|Purpose Statement||The purpose was to determine if the amount of work each nurse had to do each day had any connection to adverse patient outcomes or deaths.||This research aims to compare the regular contributions of registered nurses with a Bachelor of Science degree (RN-BS) and licensed vocational nurses (RN-VNs).||To learn nurses’ perspectives on issues related to patient safety.|
|Research Question||Does the number of patients a nurse has to care for each day affect the number of adverse events or deaths in their care?||Which nursing duties are shaped by the differences between licensed vocational nurses (VNs) and nurses with a Bachelor of Science degree (BNs)?||In the nurses’ opinion, what elements affect patient safety?|
|Outcome||As hospital occupancy increased, so did the likelihood of patient safety events (1.24) and mortality. Reducing the number of tasks nurses had to complete decreased the likelihood of a patient safety incident (to 0.79) and death.||There was no difference between VNs and BNs regarding the complexity of care they provide; both have the knowledge and experience to care for patients with extensive medical requirements.||Staffing levels impact patient care.|
(Where did the study take place?)
|Finland’s hospitals have supplied 36 units in total.||A purposefully selected Dutch teaching hospital||In Tehran where there are five medical and educational institutions.|
|Sample||36 units.||481 beds, 2,600 employees, including 800 nurses||There were 32 nurses from the ICU, CCU, PCCU, ED, GU, and NE.|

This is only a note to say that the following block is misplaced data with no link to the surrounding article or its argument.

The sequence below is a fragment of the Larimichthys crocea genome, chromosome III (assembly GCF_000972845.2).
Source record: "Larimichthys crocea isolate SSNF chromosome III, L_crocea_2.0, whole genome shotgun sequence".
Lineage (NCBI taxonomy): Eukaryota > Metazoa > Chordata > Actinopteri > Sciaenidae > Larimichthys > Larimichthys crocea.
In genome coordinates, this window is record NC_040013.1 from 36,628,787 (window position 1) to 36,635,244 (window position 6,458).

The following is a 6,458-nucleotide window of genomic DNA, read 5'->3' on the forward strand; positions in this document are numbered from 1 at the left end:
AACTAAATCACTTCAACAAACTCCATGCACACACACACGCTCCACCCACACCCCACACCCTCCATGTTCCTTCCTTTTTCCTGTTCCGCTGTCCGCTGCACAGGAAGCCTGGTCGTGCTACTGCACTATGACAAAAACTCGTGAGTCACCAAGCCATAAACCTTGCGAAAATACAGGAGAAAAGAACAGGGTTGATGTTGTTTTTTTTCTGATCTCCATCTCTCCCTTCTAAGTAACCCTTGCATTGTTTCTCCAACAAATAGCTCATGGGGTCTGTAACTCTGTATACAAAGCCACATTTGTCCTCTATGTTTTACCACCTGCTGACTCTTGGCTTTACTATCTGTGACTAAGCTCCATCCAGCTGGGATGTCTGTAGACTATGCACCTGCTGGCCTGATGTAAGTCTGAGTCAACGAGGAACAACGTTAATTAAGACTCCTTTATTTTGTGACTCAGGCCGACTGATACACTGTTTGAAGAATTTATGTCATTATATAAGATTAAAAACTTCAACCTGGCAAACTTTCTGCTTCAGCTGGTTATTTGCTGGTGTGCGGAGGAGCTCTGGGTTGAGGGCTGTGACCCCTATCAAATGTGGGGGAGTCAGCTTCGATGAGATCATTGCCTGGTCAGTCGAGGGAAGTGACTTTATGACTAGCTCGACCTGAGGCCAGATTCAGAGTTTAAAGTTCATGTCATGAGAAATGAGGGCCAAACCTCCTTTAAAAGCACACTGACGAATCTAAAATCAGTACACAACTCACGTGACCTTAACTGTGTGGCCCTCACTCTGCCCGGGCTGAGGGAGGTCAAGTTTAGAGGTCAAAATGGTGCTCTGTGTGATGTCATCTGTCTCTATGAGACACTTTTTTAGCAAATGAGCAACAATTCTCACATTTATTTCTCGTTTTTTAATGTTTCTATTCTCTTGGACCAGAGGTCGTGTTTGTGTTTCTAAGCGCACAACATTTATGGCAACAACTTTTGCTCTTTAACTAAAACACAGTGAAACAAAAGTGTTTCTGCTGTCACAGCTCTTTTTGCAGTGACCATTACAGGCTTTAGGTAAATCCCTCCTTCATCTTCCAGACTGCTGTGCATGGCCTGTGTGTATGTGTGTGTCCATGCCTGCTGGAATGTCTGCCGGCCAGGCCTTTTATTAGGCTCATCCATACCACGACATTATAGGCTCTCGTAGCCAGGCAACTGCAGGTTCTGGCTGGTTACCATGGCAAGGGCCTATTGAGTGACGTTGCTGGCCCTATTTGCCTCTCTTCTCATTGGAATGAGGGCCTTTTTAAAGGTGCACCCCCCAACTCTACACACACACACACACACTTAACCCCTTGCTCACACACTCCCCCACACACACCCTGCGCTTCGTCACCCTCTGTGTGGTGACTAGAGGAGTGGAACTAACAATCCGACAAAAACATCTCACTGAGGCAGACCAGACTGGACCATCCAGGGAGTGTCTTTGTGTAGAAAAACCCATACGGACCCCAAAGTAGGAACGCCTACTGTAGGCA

|Method||To gather data from event reporting systems in healthcare facilities and undertake relevant fieldwork.||An ethnographic case study was conducted||After obtaining the nurses’ informed consent, data were collected through semi-structured interviews. The length of each interview varied from 30 to 45 minutes.|
|Key Findings of the Study||When hospital nurses have more patients to care for, more adverse events related to patient safety can occur, and more patients can die.||BNs play a crucial role in coordinating the flow of patients between different floors, while VNs typically contribute more to organizing care at the level of the individual patient.||Nurses’ job satisfaction, motivation, and, ultimately, patient safety is all impacted by staffing levels.|
|Recommendations of the Researcher||The research is essential for resolving the PICOT problem.||There is a need for a study that defines nursing specialties at the associate’s and bachelor’s degree levels.||Hiring more nurses can improve patient outcomes and decrease nurse burnout.|
Fagerström, L., Kinnunen, M., & Saarela, J. (2018). Nursing workload, patient safety incidents, and mortality: An observational study from Finland. BMJ open, 8(4), e016367. Web.
González-Gil, M. T., González-Blázquez, C., Parro-Moreno, A. I., Pedraz-Marcos, A., Palmar-Santos, A., Otero-García, L., & Oter-Quintana, C. (2021). Nurses’ perceptions and demands regarding COVID-19 care delivery in critical care units and hospital emergency services. Intensive and Critical Care Nursing, 62, 102966. Web.
Nogueira, T. D. A., Menegueti, M. G., Perdoná, G. D. S. C., Auxiliadora-Martins, M., Fugulin, F. M. T., & Laus, A. M. (2017). Effect of nursing care hours on the outcomes of Intensive Care assistance. PloS one, 12(11), e0188241. Web.
Pazokian, M., & Borhani, F. (2017). Nurses’ perspectives on factors affecting patient safety: A qualitative study. Evidence-Based Care, 7(3), 76-81. Web.
Tawfik, D. S., Profit, J., Lake, E. T., Liu, J. B., Sanders, L. M., & Phibbs, C. S. (2020). Development and use of an adjusted nurse staffing metric in the neonatal intensive care unit. Health services research, 55(2), 190-200. Web.
Van Schothorst–van Roekel, J., Weggelaar-Jansen, A. M. J., Hilders, C. C., De Bont, A. A., & Wallenburg, I. (2021). Nurses in the lead: a qualitative study on the development of distinct nursing roles in daily nursing practice. BMC nursing, 20(1), 1-11. Web.